From the late nineteenth century onward, studies on the Maghreb relate the belief that a child can ‘fall asleep’ in its mother’s womb. It is thought that a sudden traumatic experience in the life of the mother, or the return of her menstrual blood, can arrest the development of a fetus. – Willy Jansen, “Sleeping in the Womb: Protracted Pregnancies in the Maghreb,” The Muslim World
The child in the womb
slumbers for seven years.
Magic courses through the Maghreb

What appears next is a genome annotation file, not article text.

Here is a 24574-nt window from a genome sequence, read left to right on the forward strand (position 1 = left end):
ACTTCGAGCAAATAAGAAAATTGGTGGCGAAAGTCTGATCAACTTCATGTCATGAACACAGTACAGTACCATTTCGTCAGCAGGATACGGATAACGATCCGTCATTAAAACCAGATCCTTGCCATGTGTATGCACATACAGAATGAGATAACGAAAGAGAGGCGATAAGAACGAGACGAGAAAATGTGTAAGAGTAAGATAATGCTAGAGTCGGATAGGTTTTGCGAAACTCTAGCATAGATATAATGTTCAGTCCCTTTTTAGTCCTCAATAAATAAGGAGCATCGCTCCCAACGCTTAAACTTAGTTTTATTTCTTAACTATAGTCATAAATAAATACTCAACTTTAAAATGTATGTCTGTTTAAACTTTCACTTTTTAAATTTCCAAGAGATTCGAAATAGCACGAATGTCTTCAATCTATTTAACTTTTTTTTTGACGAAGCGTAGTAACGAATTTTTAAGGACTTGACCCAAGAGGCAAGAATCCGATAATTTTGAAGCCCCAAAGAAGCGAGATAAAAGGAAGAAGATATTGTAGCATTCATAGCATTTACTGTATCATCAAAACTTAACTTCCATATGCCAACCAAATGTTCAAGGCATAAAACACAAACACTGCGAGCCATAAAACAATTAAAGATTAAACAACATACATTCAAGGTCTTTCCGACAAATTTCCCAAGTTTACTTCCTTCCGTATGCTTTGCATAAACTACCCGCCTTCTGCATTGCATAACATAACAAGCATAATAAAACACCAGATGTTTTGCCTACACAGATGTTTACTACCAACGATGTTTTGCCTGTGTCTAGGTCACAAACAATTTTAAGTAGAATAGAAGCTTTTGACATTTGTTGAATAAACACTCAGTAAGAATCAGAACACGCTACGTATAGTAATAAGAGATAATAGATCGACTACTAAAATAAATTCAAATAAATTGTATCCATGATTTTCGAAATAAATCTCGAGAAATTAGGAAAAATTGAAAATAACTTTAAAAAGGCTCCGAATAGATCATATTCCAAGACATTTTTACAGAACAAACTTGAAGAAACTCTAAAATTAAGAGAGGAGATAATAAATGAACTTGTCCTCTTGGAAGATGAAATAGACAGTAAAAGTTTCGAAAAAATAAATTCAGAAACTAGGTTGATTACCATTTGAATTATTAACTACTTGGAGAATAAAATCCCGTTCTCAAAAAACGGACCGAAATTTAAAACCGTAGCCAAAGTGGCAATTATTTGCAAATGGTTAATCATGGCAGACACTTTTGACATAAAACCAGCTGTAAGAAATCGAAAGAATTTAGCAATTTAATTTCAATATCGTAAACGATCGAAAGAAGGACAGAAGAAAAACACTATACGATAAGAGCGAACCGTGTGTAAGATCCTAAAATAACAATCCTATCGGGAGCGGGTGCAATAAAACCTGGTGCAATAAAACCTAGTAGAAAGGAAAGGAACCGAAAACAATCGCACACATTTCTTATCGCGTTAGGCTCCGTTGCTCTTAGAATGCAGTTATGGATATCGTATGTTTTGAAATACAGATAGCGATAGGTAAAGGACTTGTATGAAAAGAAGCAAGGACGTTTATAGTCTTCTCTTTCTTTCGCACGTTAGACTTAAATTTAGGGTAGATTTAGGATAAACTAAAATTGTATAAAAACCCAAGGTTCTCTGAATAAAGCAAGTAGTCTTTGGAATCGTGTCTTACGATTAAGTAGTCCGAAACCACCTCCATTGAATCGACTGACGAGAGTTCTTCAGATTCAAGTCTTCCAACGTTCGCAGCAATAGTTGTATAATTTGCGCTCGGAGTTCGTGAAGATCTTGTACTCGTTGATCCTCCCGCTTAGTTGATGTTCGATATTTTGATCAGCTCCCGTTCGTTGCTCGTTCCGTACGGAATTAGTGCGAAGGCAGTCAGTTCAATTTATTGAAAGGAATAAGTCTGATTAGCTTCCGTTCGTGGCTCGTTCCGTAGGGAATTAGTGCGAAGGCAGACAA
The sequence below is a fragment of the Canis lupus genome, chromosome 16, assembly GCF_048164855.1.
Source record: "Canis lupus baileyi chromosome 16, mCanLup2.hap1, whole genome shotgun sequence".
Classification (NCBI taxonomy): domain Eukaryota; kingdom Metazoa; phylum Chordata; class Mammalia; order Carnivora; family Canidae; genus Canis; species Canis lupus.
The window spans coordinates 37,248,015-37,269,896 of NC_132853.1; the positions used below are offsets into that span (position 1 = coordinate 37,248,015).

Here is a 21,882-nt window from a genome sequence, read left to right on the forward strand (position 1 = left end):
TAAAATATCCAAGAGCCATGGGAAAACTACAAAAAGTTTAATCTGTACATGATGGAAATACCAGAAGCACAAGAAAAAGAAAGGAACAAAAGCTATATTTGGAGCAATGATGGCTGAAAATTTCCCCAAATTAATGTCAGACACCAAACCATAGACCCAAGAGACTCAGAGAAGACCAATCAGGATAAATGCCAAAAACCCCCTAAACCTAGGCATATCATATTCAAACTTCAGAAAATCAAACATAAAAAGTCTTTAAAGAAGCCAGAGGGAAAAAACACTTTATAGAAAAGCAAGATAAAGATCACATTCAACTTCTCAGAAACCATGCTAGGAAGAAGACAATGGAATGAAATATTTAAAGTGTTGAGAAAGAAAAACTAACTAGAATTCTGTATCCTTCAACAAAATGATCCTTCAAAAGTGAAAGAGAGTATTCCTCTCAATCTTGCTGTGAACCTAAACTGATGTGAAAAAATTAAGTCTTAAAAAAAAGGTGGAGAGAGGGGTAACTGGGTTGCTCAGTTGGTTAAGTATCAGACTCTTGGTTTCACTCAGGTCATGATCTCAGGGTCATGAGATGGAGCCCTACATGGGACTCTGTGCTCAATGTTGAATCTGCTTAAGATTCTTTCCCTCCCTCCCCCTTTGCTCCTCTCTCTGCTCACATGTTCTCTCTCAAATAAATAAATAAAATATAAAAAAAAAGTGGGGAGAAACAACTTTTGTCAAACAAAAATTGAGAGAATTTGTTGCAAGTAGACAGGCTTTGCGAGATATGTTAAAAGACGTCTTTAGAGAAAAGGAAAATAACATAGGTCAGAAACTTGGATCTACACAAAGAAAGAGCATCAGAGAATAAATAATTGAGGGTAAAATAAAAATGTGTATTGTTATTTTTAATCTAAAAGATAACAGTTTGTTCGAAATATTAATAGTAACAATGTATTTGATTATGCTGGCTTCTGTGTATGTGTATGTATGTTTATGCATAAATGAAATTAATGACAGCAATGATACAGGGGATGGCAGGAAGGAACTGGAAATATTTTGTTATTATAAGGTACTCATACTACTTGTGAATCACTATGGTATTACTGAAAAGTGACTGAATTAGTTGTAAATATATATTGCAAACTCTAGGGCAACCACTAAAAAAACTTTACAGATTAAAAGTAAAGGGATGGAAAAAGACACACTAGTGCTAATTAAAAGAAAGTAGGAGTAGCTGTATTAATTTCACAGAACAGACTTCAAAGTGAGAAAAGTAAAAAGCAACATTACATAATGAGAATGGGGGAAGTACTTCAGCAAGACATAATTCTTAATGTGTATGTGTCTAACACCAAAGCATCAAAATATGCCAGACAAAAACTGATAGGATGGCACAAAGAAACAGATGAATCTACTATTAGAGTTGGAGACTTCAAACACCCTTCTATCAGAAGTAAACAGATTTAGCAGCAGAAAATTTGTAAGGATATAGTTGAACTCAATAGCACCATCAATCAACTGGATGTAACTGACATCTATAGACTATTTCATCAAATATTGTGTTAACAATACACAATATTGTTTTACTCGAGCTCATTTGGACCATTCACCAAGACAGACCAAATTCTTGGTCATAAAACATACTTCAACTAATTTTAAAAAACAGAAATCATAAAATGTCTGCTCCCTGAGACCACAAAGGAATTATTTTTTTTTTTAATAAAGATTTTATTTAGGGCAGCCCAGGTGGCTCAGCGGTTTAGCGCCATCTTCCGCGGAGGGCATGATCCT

like an herbal concoction
leaking from a woman’s water-filled womb.
During the cursed drought
the daughter dreams — a blood clot
suspended until rains fall again,
waking her — turning and wheeling
back to the size of a pearl,
a carob pod, an orange.
Ray Ball (she/her) grew up in a house full of snakes. Originally from Oklahoma, she currently lives on the land of the Dena’ina, where she works as a history professor at the University of Alaska Anchorage. She is the author of the chapbooks Tithe of Salt (Louisiana Literature, 2019) and Lararium (forthcoming with Variant Lit) and a poetry editor at Coffin Bell. Her poems have appeared in numerous journals, including descant, Glass, and The Noctua Review. Ray has received nominations for Pushcart and Best of the Net. You can find her on Twitter @ProfessorBall.
Artwork: Rob Woodcox, Floating By